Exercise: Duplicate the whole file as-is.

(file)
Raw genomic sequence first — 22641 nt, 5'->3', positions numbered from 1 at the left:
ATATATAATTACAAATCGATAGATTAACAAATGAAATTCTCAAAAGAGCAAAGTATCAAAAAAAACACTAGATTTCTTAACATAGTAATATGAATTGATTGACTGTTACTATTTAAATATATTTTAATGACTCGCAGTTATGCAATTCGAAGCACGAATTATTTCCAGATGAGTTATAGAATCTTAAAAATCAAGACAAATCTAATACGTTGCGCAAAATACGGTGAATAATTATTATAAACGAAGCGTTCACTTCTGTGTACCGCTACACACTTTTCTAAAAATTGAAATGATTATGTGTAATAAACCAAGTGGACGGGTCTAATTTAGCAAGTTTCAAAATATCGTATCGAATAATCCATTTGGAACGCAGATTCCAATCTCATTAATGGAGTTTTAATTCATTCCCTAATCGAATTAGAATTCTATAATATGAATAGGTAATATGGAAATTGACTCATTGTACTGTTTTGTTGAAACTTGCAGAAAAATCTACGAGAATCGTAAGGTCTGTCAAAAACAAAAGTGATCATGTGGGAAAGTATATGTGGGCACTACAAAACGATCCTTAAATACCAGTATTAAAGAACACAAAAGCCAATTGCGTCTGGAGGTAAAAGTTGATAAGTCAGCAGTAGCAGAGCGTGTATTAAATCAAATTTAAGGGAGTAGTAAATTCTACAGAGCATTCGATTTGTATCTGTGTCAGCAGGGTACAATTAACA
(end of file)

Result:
Raw genomic sequence first — 22641 nt, 5'->3', positions numbered from 1 at the left:
ATATATAATTACAAATCGATAGATTAACAAATGAAATTCTCAAAAGAGCAAAGTATCAAAAAAAACACTAGATTTCTTAACATAGTAATATGAATTGATTGACTGTTACTATTTAAATATATTTTAATGACTCGCAGTTATGCAATTCGAAGCACGAATTATTTCCAGATGAGTTATAGAATCTTAAAAATCAAGACAAATCTAATACGTTGCGCAAAATACGGTGAATAATTATTATAAACGAAGCGTTCACTTCTGTGTACCGCTACACACTTTTCTAAAAATTGAAATGATTATGTGTAATAAACCAAGTGGACGGGTCTAATTTAGCAAGTTTCAAAATATCGTATCGAATAATCCATTTGGAACGCAGATTCCAATCTCATTAATGGAGTTTTAATTCATTCCCTAATCGAATTAGAATTCTATAATATGAATAGGTAATATGGAAATTGACTCATTGTACTGTTTTGTTGAAACTTGCAGAAAAATCTACGAGAATCGTAAGGTCTGTCAAAAACAAAAGTGATCATGTGGGAAAGTATATGTGGGCACTACAAAACGATCCTTAAATACCAGTATTAAAGAACACAAAAGCCAATTGCGTCTGGAGGTAAAAGTTGATAAGTCAGCAGTAGCAGAGCGTGTATTAAATCAAATTTAAGGGAGTAGTAAATTCTACAGAGCATTCGATTTGTATCTGTGTCAGCAGGGTACAATTAACA